With Hurricane Ivan looming nearby, the Christian and humanitarian disaster relief groups began their plans to evacuate Florida once again, Sept. 9, 2004.
Hurricane Ivan, the most powerful hurricane to hit the Caribbean in over a decade, ravaged the already-impoverished islands with 160-mph winds. Ivan, a category 5 storm on a scale of five, killed 18 people and damaged 90 percent of the buildings in Grenada – including a stone prison whose inmates are now on the loose.
Officials have called for the complete evacuation of the nearby Florida Keys, and have also encouraged those living in Florida to head inland. Should Ivan hit Florida, it will be the third deadly hurricane to do so less than one month; the last time three hurricanes hit Florida within one year was forty years ago. Forecasters say the storm may hit the gulf or the Atlantic coast by Monday or Tuesday.
With such a deadly force looming over the relief operations, Southern Baptist and other denomination-based relief groups began evacuating the state before heavy traffic moved in. More than 100 Southern Baptist Volunteers, working through the North American Mission Board (NAMB) made plans to move out by mid-day Friday and Saturday. The majority of these volunteers had just moved into Florida following the passage of Hurricane Frances.
“Some of the [cooking] units will leave after lunch Friday, and the remaining will leave after lunch on Saturday,” said Jim Burton, director of volunteer mobilization for the NAMB.
“We must evacuate ahead of the anticipated storm to avoid traffic jams and protect the equipment as well as our people in order that they will be available to re-deploy following the storm,” Burton explained.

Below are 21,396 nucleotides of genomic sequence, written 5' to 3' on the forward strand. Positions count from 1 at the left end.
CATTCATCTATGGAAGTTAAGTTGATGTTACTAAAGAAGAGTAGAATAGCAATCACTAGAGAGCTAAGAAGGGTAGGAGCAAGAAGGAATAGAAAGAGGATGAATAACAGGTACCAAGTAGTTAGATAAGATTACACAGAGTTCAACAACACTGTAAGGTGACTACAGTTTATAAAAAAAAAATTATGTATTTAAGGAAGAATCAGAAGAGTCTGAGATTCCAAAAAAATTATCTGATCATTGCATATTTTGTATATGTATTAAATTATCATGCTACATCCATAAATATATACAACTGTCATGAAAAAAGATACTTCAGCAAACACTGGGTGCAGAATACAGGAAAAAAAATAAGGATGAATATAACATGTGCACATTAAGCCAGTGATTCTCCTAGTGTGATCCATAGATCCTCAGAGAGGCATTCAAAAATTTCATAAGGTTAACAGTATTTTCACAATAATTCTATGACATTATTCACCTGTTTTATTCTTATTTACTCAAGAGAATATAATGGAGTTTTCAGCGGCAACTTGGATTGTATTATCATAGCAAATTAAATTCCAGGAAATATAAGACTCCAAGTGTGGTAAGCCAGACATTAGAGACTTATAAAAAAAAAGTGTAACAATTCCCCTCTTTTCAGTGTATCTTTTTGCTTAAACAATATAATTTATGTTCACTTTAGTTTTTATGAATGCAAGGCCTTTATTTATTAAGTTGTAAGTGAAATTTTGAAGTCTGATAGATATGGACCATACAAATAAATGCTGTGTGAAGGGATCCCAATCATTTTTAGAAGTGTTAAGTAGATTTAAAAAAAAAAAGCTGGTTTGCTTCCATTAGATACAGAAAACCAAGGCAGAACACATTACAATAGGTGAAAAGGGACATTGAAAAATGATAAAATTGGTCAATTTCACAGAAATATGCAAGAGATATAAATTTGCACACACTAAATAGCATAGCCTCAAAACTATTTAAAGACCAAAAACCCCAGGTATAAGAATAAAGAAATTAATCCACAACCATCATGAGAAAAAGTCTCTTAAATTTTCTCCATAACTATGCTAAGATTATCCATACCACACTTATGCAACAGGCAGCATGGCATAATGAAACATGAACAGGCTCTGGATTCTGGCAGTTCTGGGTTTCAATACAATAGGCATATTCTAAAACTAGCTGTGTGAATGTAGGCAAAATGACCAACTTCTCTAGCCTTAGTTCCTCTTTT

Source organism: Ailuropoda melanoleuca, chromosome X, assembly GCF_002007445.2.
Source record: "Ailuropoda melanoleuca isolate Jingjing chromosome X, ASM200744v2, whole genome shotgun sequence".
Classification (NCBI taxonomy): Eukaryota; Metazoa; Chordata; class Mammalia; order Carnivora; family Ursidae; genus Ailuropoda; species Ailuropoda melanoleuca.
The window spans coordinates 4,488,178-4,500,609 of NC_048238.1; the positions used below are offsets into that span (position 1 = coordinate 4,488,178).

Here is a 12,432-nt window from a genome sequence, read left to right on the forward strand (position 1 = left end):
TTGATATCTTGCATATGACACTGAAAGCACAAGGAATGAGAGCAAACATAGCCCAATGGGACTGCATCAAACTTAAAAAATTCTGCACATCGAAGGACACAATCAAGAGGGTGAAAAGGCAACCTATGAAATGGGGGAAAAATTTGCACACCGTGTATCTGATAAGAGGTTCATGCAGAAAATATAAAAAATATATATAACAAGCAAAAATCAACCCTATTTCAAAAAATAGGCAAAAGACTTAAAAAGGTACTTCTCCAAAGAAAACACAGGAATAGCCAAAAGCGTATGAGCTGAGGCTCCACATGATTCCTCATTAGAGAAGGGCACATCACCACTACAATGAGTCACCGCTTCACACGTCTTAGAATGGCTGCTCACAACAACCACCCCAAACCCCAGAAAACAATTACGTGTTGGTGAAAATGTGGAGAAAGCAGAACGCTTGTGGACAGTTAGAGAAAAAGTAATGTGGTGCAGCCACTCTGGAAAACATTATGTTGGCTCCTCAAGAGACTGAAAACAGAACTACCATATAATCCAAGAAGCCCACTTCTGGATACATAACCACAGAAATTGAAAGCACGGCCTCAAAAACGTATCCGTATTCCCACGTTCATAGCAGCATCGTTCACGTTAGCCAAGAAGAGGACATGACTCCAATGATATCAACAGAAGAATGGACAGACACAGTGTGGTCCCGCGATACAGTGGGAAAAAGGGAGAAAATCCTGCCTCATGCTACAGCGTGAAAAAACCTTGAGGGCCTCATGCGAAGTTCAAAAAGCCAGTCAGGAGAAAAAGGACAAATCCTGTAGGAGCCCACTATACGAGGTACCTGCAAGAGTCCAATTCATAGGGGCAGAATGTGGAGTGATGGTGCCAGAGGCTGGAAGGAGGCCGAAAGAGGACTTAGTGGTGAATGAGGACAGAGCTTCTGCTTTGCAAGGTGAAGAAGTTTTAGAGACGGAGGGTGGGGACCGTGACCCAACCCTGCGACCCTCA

These relief units will most likely camp in nearby Georgia and Alabama while Ivan passes through, and head back to Florida the first of next week.
“We’ve been stretched pretty far,” said Mickey Caisson, NAMB’s disaster operations manager. “We’re doing a juggling act as things change constantly. We need Southern Baptists to pray for those in the path of the new storm, those already affected, our thousands of volunteers, many of whom are tired having been in the field for as long as three weeks. And, pray for wisdom for those in leadership that we make the right decisions at the right time.”
According to Robert E. Reccord, president of the NAMB, donations for the hurricane relief effort has been flowing in generously.
“Southern Baptists have so generously opened their hearts and their wallets for these disaster relief efforts,” he said. “NAMB has received $150,000 the last three weeks designated for disaster relief, and that’s in addition to $300,000 we sent to the Florida Baptist Convention that was given by thousands of Southern Baptist teenagers while participating in WorldChangers mission projects the past two summers.”
Nonetheless, despite the support, Reccord noted that more is needed. Hurricane Charley alone cost $7 billion and Hurricane France an additional $4 billion. Therefore, Reccord urged the faithful nationwide to give more.
The SBC, with over 4,000 volunteers having served over a million meals, has been the third largest relief group in Florida, after the Salvation Army and the American Red Cross.